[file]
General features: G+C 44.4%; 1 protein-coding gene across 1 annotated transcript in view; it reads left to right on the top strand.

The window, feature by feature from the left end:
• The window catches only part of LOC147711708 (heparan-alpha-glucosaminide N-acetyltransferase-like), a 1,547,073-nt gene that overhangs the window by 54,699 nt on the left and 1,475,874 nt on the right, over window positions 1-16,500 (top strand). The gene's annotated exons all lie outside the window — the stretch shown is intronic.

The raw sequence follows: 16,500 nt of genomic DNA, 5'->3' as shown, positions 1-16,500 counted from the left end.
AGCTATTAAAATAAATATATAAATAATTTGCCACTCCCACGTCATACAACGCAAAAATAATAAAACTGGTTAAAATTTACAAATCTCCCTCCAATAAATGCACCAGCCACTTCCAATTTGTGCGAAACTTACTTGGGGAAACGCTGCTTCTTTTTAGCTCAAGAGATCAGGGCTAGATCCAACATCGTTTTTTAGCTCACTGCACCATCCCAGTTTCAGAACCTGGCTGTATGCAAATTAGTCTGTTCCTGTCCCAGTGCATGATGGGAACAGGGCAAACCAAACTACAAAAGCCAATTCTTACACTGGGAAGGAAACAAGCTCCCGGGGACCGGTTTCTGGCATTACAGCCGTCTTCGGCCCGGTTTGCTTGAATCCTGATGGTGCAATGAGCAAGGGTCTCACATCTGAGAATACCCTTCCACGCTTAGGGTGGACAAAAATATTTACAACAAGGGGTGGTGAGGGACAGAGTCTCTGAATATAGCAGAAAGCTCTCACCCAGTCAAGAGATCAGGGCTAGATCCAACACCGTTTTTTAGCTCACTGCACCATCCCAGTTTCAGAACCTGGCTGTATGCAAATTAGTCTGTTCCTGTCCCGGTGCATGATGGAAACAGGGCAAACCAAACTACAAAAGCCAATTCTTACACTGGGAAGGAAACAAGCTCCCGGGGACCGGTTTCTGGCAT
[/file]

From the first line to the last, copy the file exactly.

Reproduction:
General features: G+C 44.4%; 1 protein-coding gene across 1 annotated transcript in view; it reads left to right on the top strand.

The window, feature by feature from the left end:
• The window catches only part of LOC147711708 (heparan-alpha-glucosaminide N-acetyltransferase-like), a 1,547,073-nt gene that overhangs the window by 54,699 nt on the left and 1,475,874 nt on the right, over window positions 1-16,500 (top strand). The gene's annotated exons all lie outside the window — the stretch shown is intronic.

The raw sequence follows: 16,500 nt of genomic DNA, 5'->3' as shown, positions 1-16,500 counted from the left end.
AGCTATTAAAATAAATATATAAATAATTTGCCACTCCCACGTCATACAACGCAAAAATAATAAAACTGGTTAAAATTTACAAATCTCCCTCCAATAAATGCACCAGCCACTTCCAATTTGTGCGAAACTTACTTGGGGAAACGCTGCTTCTTTTTAGCTCAAGAGATCAGGGCTAGATCCAACATCGTTTTTTAGCTCACTGCACCATCCCAGTTTCAGAACCTGGCTGTATGCAAATTAGTCTGTTCCTGTCCCAGTGCATGATGGGAACAGGGCAAACCAAACTACAAAAGCCAATTCTTACACTGGGAAGGAAACAAGCTCCCGGGGACCGGTTTCTGGCATTACAGCCGTCTTCGGCCCGGTTTGCTTGAATCCTGATGGTGCAATGAGCAAGGGTCTCACATCTGAGAATACCCTTCCACGCTTAGGGTGGACAAAAATATTTACAACAAGGGGTGGTGAGGGACAGAGTCTCTGAATATAGCAGAAAGCTCTCACCCAGTCAAGAGATCAGGGCTAGATCCAACACCGTTTTTTAGCTCACTGCACCATCCCAGTTTCAGAACCTGGCTGTATGCAAATTAGTCTGTTCCTGTCCCGGTGCATGATGGAAACAGGGCAAACCAAACTACAAAAGCCAATTCTTACACTGGGAAGGAAACAAGCTCCCGGGGACCGGTTTCTGGCAT